The Crown of the Continent Research Learning Center (CCRLC) is dedicated to increasing research opportunities in Glacier National Park, Grant-Kohrs Ranch National Historic Site, Little Bighorn Battlefield National Monument in Montana, and Waterton Lakes National Park in Alberta, Canada. Emphasis is placed on scientific collaboration with other agencies at all levels of government, regional Indian tribes, and universities. Collaborative endeavors are encouraged through the formation of research partnerships with qualified independent investigators.
The CCRLC offers assistance to researchers through its administrative and residential facilities, fellowship opportunities, and research permitting.
A converted Mission 66 house, within Glacier National Park's headquarters area, serves as the administrative facility for the CCRLC. The newly renovated facility contains a multimedia conference/presentation room for education and training activities and office space for up to four interns.
The CCRLC also has a dedicated, three-bedroom Mission 66 house to provide low cost bunk space for short-term visiting scientists, students, and other collaborators. This bunkhouse-style residence accommodates up to 8 adults. Amenities include a full kitchen and a washer and dryer.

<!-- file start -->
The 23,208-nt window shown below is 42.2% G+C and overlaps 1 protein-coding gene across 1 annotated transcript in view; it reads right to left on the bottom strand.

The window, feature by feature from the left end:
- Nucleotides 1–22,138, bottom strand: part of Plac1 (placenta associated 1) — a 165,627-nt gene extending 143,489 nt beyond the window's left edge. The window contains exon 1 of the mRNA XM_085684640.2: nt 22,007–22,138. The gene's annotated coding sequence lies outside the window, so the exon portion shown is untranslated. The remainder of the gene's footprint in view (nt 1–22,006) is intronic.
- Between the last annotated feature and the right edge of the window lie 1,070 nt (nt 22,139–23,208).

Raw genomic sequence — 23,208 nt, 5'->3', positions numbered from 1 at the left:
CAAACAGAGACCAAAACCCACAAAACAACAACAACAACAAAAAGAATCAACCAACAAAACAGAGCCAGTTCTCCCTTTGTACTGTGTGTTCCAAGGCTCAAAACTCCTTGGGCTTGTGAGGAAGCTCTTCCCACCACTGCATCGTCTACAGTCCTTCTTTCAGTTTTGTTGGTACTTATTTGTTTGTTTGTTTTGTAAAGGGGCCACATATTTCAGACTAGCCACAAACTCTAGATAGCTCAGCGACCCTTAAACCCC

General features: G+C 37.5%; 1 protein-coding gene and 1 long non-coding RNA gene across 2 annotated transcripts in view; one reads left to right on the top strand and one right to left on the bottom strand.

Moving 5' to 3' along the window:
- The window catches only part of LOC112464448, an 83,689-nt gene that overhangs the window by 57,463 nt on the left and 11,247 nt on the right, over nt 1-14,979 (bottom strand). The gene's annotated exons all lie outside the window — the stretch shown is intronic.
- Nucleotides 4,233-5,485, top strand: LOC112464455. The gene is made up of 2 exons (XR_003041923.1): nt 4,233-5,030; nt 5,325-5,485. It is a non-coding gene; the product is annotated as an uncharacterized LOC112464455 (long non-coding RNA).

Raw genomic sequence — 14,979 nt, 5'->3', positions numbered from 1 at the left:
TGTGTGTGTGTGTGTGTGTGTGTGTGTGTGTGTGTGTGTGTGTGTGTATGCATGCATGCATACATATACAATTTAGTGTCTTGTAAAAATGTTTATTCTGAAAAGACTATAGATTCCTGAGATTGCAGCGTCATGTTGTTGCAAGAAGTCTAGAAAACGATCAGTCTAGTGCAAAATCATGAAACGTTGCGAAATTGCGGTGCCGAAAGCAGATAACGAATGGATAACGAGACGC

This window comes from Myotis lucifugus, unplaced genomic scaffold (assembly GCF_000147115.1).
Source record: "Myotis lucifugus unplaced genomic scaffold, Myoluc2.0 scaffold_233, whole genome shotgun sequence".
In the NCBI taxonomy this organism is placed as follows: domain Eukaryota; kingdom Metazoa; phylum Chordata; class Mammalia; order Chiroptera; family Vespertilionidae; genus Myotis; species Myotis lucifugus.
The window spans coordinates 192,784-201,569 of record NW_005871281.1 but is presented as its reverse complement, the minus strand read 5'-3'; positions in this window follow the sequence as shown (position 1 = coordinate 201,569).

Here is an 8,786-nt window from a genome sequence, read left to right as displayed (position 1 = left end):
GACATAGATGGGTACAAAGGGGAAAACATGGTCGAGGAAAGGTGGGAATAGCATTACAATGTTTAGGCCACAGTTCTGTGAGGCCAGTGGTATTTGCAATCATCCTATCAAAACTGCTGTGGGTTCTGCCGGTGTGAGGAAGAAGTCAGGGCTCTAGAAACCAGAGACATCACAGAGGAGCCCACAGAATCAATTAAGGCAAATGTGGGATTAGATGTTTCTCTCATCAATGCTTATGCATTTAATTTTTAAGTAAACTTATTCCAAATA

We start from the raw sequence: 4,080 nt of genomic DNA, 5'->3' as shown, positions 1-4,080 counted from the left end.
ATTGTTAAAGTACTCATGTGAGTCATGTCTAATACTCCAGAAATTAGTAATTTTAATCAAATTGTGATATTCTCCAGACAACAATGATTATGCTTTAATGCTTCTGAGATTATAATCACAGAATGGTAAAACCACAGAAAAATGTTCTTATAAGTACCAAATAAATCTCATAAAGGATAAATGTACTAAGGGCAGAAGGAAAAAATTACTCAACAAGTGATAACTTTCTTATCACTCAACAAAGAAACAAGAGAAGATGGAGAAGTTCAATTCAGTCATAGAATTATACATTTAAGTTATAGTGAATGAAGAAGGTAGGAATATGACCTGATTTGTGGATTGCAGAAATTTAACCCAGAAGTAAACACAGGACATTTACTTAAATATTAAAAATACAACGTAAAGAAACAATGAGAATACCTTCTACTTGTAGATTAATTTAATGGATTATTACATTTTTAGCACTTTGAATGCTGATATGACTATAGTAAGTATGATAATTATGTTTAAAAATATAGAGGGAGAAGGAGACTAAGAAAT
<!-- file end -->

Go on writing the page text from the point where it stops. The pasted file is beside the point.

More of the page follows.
Housing demand is especially high in July and August. Favorable factors for successfully getting housing include early submission (at least before March 31), short duration stays, off-season use, and flexibility in schedule. That said, we try to meet as many requests as possible. After March 31, guests are scheduled on a first come first served, space available basis.
Email us for more information about our administrative offices and for reserving space in our bunkhouse residence.
The CCRLC, in collaboration with the Rocky Mountains Cooperative Ecosystem Studies Unit (CESU), created the Jerry O'Neal National Park Service Student Fellowship to support research in Glacier National Park, Grant-Kohrs Ranch National Historic Site, and Little Bighorn Battlefield National Monument. Applicants must be students from a Rocky Mountain CESU member college or university. More information about the fellowship can be found on the CCRLC's internship and fellowship page.
National Park Service units and other protected areas provide unique opportunities for scientific research because these areas are preserved and protected, and can be studied as reference points for comparisons with similar, altered environments. Research contributes to the understanding of the Crown of the Continent's natural and cultural resources and is used for planning, management, and sharing with partners and the public.
Researchers may apply for an NPS Scientific Research and Collection Permit to conduct studies in Glacier, Grant-Kohrs Ranch, or Little Bighorn Battlefield. Permitted researchers study a variety of biological and social research topics. All are required to submit an annual report of their study progress and results. These Investigators' Annual Reports are then entered into the National Park Service Integrated Resource Management Applications (IRMA) Portal, a searchable database that is available for public use.
If you are interested in conducting research in Glacier, learn more about submitting applications for research permits.